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How Not to Be a Chip off the Old Block

Musings from the PR trench on toxic spokespeople and the importance of preparation

While helping a client last week prepare for upcoming meetings with media and industry analysts, I was reminded how much I enjoy watching business leaders develop their communication capabilities and grasp the importance of having great answers to tough questions. It’s my job, and everyone’s job at Red Fan, to make sure our clients are prepared to answer questions accurately while still getting their most important messages across.

Smart leaders take their role as an organizational spokesperson seriously and recognize that each interview, each speaking engagement and each board presentation requires careful preparation tailored to the specifics of the situation. Mind you, most executives were not born great spokespeople, and the best among them have invested wisely in a communication coach.

As a PR executive, the number one thing I want to see in a CEO, CTO or founder is that they are coachable. Communication coaches work alongside their clients to think through the gamut of possible questions and craft authentic responses that map back to the company’s messaging strategy. The most memorable responses are generally thought out well in advance; include statistics that are effortlessly conveyed through clever analogies; and are the product of research, writing and rehearsal. Or, worse they could be off-the-cuff and memorable for all the wrong reasons.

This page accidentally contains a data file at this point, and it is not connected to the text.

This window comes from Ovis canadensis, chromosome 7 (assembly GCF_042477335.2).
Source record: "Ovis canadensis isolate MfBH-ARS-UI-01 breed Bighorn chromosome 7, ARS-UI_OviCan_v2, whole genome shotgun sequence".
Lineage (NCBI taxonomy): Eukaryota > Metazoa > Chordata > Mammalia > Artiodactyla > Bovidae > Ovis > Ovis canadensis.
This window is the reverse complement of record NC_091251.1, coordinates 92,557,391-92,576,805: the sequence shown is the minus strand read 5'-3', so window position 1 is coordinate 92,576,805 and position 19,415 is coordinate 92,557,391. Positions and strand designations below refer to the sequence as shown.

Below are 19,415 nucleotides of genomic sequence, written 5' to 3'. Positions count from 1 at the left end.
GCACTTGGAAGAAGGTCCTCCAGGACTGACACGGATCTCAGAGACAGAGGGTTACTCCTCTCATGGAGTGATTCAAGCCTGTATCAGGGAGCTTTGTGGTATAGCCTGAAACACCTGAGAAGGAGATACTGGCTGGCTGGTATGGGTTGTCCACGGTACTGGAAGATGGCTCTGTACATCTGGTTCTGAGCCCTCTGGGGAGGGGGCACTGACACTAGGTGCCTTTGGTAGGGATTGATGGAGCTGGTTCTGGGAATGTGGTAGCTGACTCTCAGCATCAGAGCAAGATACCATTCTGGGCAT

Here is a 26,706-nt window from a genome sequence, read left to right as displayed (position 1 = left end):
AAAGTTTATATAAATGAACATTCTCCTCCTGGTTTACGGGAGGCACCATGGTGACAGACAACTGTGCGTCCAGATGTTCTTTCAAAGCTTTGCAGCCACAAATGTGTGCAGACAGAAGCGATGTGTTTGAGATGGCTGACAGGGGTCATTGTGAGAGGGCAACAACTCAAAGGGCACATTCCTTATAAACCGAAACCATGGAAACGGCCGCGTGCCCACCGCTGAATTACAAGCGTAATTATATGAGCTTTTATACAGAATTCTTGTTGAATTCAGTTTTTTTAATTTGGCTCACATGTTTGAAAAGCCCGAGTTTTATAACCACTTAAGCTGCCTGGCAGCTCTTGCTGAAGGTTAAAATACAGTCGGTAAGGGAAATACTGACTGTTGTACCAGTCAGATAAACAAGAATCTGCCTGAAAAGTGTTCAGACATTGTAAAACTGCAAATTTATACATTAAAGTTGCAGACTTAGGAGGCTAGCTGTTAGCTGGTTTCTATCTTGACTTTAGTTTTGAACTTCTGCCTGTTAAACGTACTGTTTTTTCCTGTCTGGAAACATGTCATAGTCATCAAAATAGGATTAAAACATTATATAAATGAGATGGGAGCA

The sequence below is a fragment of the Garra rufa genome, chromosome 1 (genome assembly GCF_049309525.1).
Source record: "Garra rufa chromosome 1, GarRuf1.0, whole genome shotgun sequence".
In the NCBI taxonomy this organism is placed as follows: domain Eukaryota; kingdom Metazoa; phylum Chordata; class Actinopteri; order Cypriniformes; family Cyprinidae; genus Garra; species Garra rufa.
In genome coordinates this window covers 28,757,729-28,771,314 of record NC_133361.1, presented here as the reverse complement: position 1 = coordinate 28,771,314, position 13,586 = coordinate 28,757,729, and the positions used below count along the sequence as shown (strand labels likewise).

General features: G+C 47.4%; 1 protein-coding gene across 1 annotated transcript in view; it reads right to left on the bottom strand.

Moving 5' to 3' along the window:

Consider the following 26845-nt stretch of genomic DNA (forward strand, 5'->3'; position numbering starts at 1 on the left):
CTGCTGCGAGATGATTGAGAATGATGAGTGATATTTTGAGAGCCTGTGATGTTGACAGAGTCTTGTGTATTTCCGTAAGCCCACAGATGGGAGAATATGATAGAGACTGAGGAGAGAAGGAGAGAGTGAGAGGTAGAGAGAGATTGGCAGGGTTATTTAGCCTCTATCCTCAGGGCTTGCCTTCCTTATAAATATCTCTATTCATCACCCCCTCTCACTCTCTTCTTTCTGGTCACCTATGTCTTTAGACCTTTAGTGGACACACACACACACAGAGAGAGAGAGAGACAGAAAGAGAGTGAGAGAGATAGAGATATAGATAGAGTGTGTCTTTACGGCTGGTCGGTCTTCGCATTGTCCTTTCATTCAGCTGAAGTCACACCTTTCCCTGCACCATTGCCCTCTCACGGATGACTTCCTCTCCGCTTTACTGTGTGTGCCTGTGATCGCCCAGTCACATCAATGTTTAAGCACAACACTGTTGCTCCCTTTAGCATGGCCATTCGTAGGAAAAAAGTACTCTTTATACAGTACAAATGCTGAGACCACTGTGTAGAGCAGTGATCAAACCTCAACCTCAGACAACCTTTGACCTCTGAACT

And yet, as vital as preparation is, it only goes so far, as Fast Company reminded us last week with its retrospective on the verbal train wreck that is lululemon’s founder, Chip Wilson. Observers everywhere are wondering what, if anything, lululemon can and should do to muzzle its toxic founder.

It’s a fair question to ask and a tough one to answer. Ultimately, it probably will be dealt with in the board room. Clearly remediation work has begun with the launch of Wilson’s apology video. Still, can we learn something from extreme cases like Wilson? That too is hard to say. At a minimum, lululemon’s PR crisis is a reminder to choose your spokespeople wisely and to invest in customized, ongoing media coaching and interview preparation. To put this in perspective, we see CEOs spend half a day on media training for a feature interview with Forbes and never blink an eye at the cost or investment of time. The outcomes speak for themselves.

For me, a quote by veteran journalist Sam Donaldson captures the moment.

“The questions don’t do the damage. Only the answers do.”

Red Fan helps businesses and organizations anticipate questions and provide clear, tangible, authentic responses. We kick the tires on potential storylines, customize messaging, develop quotable quotes (you can quote me on that), and practice techniques for managing pitfall questions. If you’ve ever wondered why media coverage is called “earned media,” now you know. More interview tips from Red Fan here.

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